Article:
1. I’m going to respond more in full later when I have the opportunity, but I just wanted to quickly say that this was a very thoughtful comment and I really appreciate it. I hope you come by more often.


    2. Regarding Finn and Poe, I implied it was pointless because it didn’t relate to the theme and didn’t actually move the plot. Failure is actually a pretty big part of the movie as a whole, but it ends up moving in a different direction thematically than the rest of the film. And even then, it’s weird because Rose feels really proud at freeing the animals while leaving all the slaves in place.

      And I just cannot ever get to a point where Holdo is anything but a terrible leader and smarmy and condescending superior. She keeps Poe in the dark because Poe needs to go through a journey about learning that leading is more about rushing into battle, but the secrecy around Holdo’s plan (a secrecy that is unbelievable in a ship that would require dozens of people hours to get ready) is what kills it. Poe isn’t presented with a choice between two plans of escape (the ships to the planet or disabling the thing on the Star Destroyer), he’s presented with a choice between his plan and waiting out the clock. Because of that secrecy, the message of Poe’s journey ends up leaning far more towards “blindly trust your superior officers” than “sometimes you need to do something other than rush in in order to lead”.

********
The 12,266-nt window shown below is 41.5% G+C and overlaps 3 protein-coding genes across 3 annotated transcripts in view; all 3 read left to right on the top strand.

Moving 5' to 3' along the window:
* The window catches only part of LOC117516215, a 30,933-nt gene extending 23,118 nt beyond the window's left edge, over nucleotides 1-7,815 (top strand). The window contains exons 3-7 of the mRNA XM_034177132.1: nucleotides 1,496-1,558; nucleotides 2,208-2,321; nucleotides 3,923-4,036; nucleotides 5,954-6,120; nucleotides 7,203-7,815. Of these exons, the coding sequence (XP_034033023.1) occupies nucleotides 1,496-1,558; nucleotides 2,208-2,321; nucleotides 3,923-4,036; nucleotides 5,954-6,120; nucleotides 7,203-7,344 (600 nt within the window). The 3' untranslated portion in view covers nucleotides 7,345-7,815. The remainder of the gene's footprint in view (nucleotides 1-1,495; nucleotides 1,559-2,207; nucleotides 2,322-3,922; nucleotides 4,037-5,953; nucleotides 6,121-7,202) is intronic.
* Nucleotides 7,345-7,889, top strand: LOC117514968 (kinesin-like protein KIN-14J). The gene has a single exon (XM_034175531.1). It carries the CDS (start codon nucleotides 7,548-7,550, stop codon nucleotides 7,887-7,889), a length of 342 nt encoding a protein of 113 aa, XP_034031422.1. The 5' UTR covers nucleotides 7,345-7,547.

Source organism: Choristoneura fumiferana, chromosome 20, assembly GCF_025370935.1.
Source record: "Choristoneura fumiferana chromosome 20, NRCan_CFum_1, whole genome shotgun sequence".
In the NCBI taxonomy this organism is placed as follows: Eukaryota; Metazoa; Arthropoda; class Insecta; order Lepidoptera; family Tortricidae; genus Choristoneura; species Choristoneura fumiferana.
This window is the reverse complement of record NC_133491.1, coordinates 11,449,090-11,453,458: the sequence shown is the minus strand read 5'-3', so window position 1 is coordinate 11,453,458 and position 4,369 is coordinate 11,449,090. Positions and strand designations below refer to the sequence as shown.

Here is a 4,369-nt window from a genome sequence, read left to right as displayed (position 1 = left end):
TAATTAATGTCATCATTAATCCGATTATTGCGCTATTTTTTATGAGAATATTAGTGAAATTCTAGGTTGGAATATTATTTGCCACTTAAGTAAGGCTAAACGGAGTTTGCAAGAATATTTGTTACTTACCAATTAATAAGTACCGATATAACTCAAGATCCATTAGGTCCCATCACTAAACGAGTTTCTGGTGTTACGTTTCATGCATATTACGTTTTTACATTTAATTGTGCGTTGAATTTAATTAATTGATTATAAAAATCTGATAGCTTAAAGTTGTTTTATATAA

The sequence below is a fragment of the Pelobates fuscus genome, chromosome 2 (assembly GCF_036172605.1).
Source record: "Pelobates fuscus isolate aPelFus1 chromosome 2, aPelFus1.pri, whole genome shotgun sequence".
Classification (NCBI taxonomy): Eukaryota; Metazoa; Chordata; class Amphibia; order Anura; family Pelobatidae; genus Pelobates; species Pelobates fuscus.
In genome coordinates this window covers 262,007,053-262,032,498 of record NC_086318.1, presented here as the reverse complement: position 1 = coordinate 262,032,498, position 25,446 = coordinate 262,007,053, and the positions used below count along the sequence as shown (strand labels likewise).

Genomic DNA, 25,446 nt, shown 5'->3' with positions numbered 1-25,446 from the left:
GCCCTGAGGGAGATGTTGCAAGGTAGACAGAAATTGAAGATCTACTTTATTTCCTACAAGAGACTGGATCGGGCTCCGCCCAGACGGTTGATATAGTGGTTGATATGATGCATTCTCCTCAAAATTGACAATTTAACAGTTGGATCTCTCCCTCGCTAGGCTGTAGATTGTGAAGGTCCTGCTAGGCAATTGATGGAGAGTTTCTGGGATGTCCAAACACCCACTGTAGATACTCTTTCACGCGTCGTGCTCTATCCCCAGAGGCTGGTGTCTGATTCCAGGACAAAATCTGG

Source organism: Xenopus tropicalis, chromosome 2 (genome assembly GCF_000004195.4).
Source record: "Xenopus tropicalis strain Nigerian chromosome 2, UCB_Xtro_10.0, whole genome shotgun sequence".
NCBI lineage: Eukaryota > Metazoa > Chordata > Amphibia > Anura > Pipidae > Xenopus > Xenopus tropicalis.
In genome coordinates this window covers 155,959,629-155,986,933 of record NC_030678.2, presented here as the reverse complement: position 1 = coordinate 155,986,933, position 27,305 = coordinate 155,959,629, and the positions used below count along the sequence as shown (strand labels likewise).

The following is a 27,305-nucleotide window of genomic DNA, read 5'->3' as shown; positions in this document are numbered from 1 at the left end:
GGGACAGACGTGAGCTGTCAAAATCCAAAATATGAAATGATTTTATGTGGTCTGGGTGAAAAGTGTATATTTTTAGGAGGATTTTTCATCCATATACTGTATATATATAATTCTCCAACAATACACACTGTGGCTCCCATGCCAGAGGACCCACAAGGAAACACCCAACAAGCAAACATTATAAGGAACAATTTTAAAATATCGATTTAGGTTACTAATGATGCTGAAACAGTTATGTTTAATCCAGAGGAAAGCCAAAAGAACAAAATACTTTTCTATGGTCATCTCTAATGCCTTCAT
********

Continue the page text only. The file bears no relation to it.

I do love the Holdo maneuver, though. I don’t think Holdo earns any emotional credit for her self-sacrifice because she spent the rest of the movie being terrible. Still, it looks absolutely fantastic.

      But, I think if Holdo hadn’t intentionally cut out Poe (something that I don’t believe would have been possible anyway) and given him an actual choice between brash action and a tactical retreat (instead of between brash action and nothing), she would have worked better.


Leave a Reply

Fill in your details below or click an icon to log in:

WordPress.com Logo

You are commenting using your WordPress.com account. Log Out /  Change )

Twitter picture

You are commenting using your Twitter account. Log Out /  Change )

Facebook photo

You are commenting using your Facebook account. Log Out /  Change )

Connecting to %s